Rising proudly from the dry bed of Ivanpah Lake, these solar power towers are surrounded by glinting seas of perfectly arranged panels. They are part of the Ivanpah Solar Energy Facility in the Mojave desert in southern California, one of the world’s largest solar thermal energy plants.

The facility uses more than 170,000 devices called heliostats, each consisting of two mirrors that direct solar energy onto boilers found on the three centralised solar power towers. The boilers then use the sun’s heat to produce steam that drives turbines to generate electricity.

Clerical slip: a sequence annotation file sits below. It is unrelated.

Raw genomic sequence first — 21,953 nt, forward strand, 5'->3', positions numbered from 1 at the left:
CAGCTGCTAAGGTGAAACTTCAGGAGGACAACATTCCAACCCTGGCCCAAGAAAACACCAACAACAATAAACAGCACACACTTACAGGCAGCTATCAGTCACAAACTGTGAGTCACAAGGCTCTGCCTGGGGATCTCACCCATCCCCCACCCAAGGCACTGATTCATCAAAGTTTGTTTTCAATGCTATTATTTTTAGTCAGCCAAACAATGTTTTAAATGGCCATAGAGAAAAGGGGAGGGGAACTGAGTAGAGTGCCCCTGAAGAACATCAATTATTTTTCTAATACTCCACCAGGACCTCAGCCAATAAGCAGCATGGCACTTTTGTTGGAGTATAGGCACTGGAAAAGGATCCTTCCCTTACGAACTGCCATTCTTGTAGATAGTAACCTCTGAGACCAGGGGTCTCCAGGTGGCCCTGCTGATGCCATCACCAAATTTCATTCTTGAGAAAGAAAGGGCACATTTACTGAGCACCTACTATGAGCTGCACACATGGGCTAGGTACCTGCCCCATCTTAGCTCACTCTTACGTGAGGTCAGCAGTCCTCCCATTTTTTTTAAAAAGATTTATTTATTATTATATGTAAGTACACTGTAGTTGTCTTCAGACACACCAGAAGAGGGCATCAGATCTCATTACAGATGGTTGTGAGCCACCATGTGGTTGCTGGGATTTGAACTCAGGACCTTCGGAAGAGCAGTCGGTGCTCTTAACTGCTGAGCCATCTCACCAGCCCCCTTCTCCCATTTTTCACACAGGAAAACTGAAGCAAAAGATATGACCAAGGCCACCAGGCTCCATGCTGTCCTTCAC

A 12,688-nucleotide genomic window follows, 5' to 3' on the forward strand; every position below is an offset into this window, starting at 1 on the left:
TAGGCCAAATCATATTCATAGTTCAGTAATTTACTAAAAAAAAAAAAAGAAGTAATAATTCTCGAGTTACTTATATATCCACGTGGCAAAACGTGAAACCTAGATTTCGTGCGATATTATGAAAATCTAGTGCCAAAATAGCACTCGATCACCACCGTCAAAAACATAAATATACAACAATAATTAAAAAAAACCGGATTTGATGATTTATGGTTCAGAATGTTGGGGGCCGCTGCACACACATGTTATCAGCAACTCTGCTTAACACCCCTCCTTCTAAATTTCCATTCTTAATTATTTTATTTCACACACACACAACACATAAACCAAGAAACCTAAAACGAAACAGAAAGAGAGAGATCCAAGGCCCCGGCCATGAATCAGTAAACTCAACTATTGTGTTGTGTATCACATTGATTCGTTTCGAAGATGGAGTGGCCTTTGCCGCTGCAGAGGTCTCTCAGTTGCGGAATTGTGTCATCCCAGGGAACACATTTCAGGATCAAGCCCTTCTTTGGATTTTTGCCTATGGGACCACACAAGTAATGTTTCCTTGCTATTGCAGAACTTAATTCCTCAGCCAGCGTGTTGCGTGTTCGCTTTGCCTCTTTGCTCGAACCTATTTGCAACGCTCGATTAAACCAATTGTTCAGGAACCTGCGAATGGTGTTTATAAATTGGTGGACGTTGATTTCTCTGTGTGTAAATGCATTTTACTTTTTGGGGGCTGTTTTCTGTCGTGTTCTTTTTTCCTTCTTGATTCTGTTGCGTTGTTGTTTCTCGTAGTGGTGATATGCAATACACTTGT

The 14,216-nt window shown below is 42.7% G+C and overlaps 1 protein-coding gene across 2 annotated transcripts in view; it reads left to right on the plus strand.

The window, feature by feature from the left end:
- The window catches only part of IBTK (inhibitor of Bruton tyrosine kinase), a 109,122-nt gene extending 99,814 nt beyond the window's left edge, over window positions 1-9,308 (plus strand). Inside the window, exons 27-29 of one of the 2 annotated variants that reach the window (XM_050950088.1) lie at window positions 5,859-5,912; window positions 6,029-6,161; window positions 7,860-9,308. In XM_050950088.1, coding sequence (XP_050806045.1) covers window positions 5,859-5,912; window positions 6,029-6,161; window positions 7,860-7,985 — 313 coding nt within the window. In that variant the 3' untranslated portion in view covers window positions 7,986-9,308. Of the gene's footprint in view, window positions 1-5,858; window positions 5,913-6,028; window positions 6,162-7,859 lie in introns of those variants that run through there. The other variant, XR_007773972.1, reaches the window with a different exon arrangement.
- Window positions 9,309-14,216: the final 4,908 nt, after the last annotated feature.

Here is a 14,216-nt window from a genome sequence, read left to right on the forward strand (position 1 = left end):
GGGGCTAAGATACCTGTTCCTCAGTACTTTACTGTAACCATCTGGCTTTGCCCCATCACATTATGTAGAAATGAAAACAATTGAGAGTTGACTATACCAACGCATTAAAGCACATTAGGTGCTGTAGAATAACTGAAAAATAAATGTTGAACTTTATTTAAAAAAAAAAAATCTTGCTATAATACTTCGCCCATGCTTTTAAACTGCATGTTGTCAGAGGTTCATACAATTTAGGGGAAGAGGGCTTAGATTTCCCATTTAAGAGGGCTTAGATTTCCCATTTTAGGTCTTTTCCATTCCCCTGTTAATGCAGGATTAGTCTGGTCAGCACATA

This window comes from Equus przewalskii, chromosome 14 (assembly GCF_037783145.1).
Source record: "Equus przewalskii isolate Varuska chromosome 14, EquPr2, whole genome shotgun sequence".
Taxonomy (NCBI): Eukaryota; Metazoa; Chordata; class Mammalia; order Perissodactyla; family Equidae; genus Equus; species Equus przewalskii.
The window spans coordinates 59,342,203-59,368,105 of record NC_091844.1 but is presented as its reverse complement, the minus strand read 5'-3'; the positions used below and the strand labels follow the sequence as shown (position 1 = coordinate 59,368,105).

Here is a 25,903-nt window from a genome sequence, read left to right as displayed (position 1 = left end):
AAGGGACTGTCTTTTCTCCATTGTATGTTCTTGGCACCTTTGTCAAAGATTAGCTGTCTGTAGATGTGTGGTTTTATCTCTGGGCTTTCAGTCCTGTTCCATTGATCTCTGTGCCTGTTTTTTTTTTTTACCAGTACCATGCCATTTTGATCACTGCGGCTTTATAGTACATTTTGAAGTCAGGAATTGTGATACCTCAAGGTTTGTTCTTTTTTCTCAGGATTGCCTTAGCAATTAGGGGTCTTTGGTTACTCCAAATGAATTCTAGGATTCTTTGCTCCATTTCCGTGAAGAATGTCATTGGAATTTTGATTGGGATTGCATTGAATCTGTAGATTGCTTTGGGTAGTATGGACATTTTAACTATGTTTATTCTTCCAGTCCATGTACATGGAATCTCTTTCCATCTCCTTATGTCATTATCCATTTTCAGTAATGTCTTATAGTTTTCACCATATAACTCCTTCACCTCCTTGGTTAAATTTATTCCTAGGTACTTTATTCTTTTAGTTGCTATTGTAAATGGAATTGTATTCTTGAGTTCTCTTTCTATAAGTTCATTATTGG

Photographer Henry Do from Las Vegas, Nevada, who took this shot, thinks that the concept behind the plant is ingenious. “I love how massive the system is and the pattern of the mirrors seen from above and how they track the sun.”

Spread out over 14 square kilometres, the facility can generate enough energy to power 140,000 homes every year. Due to the scale of plants like Ivanpah, solar energy is becoming cheaper and could play a role in helping renewables overtake fossil fuels as the world’s preferred sources of electricity.

Source: NewScientist

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